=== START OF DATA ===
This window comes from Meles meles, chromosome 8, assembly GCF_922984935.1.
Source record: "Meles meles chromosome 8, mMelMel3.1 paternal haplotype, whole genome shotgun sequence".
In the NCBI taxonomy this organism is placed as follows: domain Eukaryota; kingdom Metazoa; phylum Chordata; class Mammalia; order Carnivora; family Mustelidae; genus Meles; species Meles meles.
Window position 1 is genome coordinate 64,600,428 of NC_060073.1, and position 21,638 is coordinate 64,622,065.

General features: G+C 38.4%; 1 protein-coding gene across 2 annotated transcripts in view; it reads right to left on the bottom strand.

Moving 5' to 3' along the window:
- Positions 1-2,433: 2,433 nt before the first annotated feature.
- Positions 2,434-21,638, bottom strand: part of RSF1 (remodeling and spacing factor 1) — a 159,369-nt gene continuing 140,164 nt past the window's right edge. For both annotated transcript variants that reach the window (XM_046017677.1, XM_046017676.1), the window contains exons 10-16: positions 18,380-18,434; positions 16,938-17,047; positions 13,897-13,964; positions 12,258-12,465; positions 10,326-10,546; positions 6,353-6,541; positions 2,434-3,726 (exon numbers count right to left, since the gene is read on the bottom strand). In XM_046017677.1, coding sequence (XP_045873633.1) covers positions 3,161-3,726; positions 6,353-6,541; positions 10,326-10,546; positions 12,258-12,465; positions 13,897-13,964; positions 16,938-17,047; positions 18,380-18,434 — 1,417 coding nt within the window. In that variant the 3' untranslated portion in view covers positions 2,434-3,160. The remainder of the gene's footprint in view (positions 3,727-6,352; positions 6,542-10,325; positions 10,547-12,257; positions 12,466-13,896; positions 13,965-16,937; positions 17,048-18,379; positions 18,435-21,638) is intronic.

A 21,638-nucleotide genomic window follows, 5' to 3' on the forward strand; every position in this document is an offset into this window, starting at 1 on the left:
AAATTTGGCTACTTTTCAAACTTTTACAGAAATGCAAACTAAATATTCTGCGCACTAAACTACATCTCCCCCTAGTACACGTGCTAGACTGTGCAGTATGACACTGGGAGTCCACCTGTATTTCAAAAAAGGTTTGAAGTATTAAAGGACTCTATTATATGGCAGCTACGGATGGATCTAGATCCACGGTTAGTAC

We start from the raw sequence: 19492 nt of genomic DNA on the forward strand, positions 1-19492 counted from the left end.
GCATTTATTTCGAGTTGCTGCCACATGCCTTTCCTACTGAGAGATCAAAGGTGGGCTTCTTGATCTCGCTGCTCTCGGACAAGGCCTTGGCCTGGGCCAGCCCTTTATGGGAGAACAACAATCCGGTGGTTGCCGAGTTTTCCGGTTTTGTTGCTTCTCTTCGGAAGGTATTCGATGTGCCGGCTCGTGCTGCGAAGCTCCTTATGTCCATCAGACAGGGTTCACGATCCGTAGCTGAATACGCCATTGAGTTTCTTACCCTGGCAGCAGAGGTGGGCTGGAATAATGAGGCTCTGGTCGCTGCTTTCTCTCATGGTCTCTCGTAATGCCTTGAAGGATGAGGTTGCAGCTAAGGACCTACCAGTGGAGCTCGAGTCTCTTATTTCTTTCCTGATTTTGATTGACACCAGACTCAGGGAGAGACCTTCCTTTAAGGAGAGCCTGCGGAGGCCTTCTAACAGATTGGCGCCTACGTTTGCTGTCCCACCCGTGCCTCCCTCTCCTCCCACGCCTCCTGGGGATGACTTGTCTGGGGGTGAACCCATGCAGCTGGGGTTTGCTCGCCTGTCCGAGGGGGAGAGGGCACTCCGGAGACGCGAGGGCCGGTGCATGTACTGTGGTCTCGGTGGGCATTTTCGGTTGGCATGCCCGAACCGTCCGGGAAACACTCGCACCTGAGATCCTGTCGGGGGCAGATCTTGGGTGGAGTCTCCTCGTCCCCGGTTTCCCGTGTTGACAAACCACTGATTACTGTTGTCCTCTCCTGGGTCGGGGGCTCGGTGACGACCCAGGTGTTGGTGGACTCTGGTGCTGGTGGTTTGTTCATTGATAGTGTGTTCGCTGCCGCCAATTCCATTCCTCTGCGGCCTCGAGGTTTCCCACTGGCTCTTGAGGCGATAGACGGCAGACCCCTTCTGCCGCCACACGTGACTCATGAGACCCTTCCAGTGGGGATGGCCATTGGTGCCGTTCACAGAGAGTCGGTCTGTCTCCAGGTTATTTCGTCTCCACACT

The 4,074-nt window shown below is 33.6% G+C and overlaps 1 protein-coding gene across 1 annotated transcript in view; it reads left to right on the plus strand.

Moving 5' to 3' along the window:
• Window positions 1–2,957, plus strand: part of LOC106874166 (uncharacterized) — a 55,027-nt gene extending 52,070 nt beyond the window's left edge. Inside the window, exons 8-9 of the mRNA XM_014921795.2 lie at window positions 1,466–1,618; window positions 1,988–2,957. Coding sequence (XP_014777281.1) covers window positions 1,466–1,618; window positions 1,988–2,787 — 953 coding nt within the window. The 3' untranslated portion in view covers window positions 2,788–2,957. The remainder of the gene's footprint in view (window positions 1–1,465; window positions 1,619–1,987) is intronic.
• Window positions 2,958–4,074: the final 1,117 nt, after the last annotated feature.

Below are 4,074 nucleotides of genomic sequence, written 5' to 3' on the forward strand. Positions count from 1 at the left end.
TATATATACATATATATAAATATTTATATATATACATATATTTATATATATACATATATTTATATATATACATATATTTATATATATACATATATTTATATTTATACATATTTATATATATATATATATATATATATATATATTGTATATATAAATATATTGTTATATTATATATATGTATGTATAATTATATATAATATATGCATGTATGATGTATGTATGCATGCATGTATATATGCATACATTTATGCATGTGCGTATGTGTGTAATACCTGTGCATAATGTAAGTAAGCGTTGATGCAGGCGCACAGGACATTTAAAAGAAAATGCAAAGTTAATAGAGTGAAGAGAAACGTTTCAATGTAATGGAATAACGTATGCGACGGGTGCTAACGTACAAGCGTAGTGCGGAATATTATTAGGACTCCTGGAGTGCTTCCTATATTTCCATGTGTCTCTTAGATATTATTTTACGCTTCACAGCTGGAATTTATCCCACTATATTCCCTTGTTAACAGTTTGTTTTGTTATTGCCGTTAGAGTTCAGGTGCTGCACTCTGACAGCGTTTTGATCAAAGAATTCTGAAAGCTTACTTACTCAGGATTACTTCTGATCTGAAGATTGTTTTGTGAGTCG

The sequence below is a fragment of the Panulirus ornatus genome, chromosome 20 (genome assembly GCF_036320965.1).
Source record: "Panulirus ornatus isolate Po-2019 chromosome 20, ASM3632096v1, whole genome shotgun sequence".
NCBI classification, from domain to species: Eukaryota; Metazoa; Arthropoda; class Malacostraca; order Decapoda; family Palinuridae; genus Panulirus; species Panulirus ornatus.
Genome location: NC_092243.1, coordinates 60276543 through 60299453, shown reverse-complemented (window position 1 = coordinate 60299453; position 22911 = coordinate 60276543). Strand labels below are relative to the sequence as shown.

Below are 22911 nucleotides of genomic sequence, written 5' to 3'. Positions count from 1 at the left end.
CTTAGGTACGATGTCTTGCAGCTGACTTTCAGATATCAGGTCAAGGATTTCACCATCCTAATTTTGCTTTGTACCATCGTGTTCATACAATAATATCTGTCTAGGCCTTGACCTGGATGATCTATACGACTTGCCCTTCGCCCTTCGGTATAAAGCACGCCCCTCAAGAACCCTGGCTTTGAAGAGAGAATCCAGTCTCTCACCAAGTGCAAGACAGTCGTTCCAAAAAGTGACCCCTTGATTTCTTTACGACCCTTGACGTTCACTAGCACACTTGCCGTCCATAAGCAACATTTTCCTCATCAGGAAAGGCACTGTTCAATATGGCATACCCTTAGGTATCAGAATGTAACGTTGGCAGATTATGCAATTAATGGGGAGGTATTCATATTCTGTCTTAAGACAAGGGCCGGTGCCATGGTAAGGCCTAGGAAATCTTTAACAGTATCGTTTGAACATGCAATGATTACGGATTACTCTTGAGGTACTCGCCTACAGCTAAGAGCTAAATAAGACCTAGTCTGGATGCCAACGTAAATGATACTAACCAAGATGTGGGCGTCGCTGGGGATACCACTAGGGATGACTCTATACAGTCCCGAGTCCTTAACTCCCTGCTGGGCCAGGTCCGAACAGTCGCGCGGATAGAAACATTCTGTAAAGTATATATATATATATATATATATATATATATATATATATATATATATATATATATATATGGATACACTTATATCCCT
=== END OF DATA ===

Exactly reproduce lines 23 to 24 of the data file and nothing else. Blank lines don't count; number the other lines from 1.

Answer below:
Below are 22911 nucleotides of genomic sequence, written 5' to 3'. Positions count from 1 at the left end.
CTTAGGTACGATGTCTTGCAGCTGACTTTCAGATATCAGGTCAAGGATTTCACCATCCTAATTTTGCTTTGTACCATCGTGTTCATACAATAATATCTGTCTAGGCCTTGACCTGGATGATCTATACGACTTGCCCTTCGCCCTTCGGTATAAAGCACGCCCCTCAAGAACCCTGGCTTTGAAGAGAGAATCCAGTCTCTCACCAAGTGCAAGACAGTCGTTCCAAAAAGTGACCCCTTGATTTCTTTACGACCCTTGACGTTCACTAGCACACTTGCCGTCCATAAGCAACATTTTCCTCATCAGGAAAGGCACTGTTCAATATGGCATACCCTTAGGTATCAGAATGTAACGTTGGCAGATTATGCAATTAATGGGGAGGTATTCATATTCTGTCTTAAGACAAGGGCCGGTGCCATGGTAAGGCCTAGGAAATCTTTAACAGTATCGTTTGAACATGCAATGATTACGGATTACTCTTGAGGTACTCGCCTACAGCTAAGAGCTAAATAAGACCTAGTCTGGATGCCAACGTAAATGATACTAACCAAGATGTGGGCGTCGCTGGGGATACCACTAGGGATGACTCTATACAGTCCCGAGTCCTTAACTCCCTGCTGGGCCAGGTCCGAACAGTCGCGCGGATAGAAACATTCTGTAAAGTATATATATATATATATATATATATATATATATATATATATATATATATATATATATATGGATACACTTATATCCCT